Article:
Top 10 Most Iconic Moments In Olympic History (Part 1)
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What makes for an inspiring Olympic moment? Is it the years of hard work and sacrifice that culminate in a gold medal? Is it competing because you love your sport, even though it's unlikely you'll ever win? Many factors play a part in the great moments of Olympic history. Some of these names you'll know, some will jog your memory, and some may even surprise you. Here are (what we think are) the Top 10 Most Iconic Moments In Olympic History.
5. Dan Jansen, Lillehammer, 1994
After speed skater Dan Jansen fell in both the 500 and 1000 meter events at the 1988 Games in Calgary, an editorial cartoon ran showing him sitting on the ice, head in his hands. The caption had a single word: "Hero." Jansen's story is one of tragedy, perseverance, and ultimate victory. In 1988, moments before the start of the 500 meters, he was told that his beloved sister Jane had succumbed to leukaemia. He wanted to win for Jane, but gave in to grief and left Calgary empty-handed. In 1992 in Albertville, France, he was the favourite again. But Jansen stumbled in both races and won nothing. Lillehammer, Norway was his last chance. He stumbled again in the 500, and most thought he was done for. But in the 1000, fortune smiled upon him as he not only won gold, but also set a world record. Fans across the globe drew strength and pride from his inspirational story. And as he took his victory lap, he held his baby daughter in his arms. She was named Jane.
4. Lawrence Lemieux, Seoul, 1988
Not many know the story of Lawrence Lemieux, a Canadian rower competing in the dinghy class in the 1988 games in Seoul. On that fateful day Lemieux performed an incredible act of bravery. The winds had picked up, and the water became exceedingly choppy. Lemieux was in second place, well on his way to victory when he saw two sailors from the Singapore team fall into the dangerous waters. Lemieux abandoned his race, and his chances at an Olympic medal in order to row over and rescue the sailors, hauling them into his small boat. Though he was out of contention, he finished his race after an official rescue team picked up the sailors. Fortunately, because of his act of bravery, the International Olympic Committee (IOC) awarded him an honorary second-place finish. IOC president Juan Antonio Samaranch said, "By your sportsmanship, self-sacrifice and courage, you embody all that is right with the Olympic ideal.”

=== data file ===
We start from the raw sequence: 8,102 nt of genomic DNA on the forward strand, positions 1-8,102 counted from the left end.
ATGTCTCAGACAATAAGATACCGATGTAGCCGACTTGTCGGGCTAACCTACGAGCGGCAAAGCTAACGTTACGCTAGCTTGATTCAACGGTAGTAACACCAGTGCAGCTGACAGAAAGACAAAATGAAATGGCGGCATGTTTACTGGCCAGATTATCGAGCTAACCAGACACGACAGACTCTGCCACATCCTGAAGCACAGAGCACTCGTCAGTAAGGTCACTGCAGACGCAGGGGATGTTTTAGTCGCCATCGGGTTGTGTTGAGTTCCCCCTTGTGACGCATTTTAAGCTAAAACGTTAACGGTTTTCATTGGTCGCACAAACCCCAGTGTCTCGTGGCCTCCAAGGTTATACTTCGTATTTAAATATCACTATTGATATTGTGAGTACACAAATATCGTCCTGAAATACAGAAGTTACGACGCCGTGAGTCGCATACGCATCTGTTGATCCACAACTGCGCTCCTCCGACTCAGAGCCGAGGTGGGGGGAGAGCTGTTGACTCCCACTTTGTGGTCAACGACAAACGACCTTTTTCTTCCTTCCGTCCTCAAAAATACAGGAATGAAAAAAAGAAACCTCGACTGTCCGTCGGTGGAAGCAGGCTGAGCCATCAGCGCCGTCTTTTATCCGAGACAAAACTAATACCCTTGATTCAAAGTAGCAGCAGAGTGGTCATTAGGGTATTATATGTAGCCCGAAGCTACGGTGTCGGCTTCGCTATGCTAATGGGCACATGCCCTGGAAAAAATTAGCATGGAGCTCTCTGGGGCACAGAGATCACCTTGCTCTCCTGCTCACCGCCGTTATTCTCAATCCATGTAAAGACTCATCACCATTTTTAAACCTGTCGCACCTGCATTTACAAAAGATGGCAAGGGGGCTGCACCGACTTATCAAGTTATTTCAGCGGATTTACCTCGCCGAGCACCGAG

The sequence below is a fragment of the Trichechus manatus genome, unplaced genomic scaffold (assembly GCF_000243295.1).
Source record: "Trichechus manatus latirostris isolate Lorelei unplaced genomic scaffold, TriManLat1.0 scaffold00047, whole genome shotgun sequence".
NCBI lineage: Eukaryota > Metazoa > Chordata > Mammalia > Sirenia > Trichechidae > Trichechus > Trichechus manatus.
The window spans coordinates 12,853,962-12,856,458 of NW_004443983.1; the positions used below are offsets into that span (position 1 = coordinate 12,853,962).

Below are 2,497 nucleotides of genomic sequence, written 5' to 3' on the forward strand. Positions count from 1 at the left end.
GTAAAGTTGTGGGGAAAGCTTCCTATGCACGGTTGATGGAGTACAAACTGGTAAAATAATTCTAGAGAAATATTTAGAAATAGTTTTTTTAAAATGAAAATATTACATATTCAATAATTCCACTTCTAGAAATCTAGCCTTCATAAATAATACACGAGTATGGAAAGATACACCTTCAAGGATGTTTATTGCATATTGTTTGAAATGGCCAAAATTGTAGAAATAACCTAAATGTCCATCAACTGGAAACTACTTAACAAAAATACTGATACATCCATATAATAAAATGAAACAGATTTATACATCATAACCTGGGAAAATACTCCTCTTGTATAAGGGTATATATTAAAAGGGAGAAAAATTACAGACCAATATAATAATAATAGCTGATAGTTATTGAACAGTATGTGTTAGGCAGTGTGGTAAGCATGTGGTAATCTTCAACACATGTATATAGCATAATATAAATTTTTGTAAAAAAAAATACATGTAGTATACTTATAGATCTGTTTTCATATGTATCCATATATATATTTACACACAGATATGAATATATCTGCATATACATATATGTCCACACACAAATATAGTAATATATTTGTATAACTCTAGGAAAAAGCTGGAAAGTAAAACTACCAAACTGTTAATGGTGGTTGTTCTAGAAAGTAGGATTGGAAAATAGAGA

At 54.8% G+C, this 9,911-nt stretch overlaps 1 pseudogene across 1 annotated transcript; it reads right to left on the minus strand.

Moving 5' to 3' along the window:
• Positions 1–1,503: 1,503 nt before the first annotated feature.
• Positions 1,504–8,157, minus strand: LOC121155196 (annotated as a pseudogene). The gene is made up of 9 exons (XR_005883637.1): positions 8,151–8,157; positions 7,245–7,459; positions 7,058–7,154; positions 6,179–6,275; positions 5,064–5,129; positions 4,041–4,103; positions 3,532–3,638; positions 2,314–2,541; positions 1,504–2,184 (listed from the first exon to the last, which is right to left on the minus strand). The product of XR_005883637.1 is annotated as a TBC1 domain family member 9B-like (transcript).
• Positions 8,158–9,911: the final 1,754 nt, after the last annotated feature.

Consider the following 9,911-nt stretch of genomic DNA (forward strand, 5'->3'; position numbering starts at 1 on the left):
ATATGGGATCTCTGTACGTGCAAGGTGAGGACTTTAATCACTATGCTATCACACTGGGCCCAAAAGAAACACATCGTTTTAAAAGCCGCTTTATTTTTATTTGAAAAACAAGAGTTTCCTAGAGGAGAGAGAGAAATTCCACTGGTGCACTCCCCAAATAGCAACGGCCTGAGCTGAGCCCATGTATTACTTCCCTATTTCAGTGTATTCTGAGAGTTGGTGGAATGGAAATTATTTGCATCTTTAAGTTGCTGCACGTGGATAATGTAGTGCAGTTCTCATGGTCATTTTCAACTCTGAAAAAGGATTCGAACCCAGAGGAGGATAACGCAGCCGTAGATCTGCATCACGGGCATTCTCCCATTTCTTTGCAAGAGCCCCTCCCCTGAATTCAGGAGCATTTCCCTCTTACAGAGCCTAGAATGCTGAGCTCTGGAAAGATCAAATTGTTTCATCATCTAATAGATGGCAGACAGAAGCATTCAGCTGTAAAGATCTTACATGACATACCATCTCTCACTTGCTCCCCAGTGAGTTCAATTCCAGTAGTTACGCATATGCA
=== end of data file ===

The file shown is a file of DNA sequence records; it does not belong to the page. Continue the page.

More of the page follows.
3. Michael Phelps, Beijing, 2008
Michael Phelps gave a whole new meaning to blowing the competition out of the water at the 2008 Olympic games in Beijing. The American swimmer took home an unbelievable eight gold medals, breaking the previous record of seven gold medals in one Olympics. It will likely be a very long time before somebody beats this extraordinary world record.
2. Abebe Bikila, Rome, 1960
In 1960, 28 year-old Abebe Bikila amazed the world when, unknown and unheralded, he won the Olympic marathon. However, he attracted the world’s attention not only by being the first East African to come first place and win a medal, but also because he ran the entire event barefoot. That’s right… How far do you think you could get with no shoes on? But his story doesn’t end there… Four years later, in Tokyo, he came first place again! – this time he decided to wear shoes.
1. Derek Redmond, Barcelona, 1992
The story of the United Kingdom's runner Derek Redmond has earned a memorable place in Olympic history. In 1988 in Seoul, Redmond was forced to withdraw from the 400 meters just 10 minutes before the race began due to an injured Achilles tendon. Therefore, in Barcelona in 1992, he was thirsting for a medal. As always, his father, Jim, was in the stands. They had agreed earlier that no matter what happened, Derek would finish the race. But in his semi-final heat, just as it seemed certain he would cruise to the final, Derek heard a pop in his right hamstring. He collapsed on the track in tears. But then he got up, and everyone realised he wasn’t going to give in to his injury this time. As he hobbled down the track in agony, his father rushed down from the stands, put his arm around his boy, and helped him to the finish line. Just short of it, Jim pulled back and let Derek cross by himself. The crowd rose to give Derek a standing ovation. This was a shining moment of heroism, and a testament to love between father and son that will be remembered.
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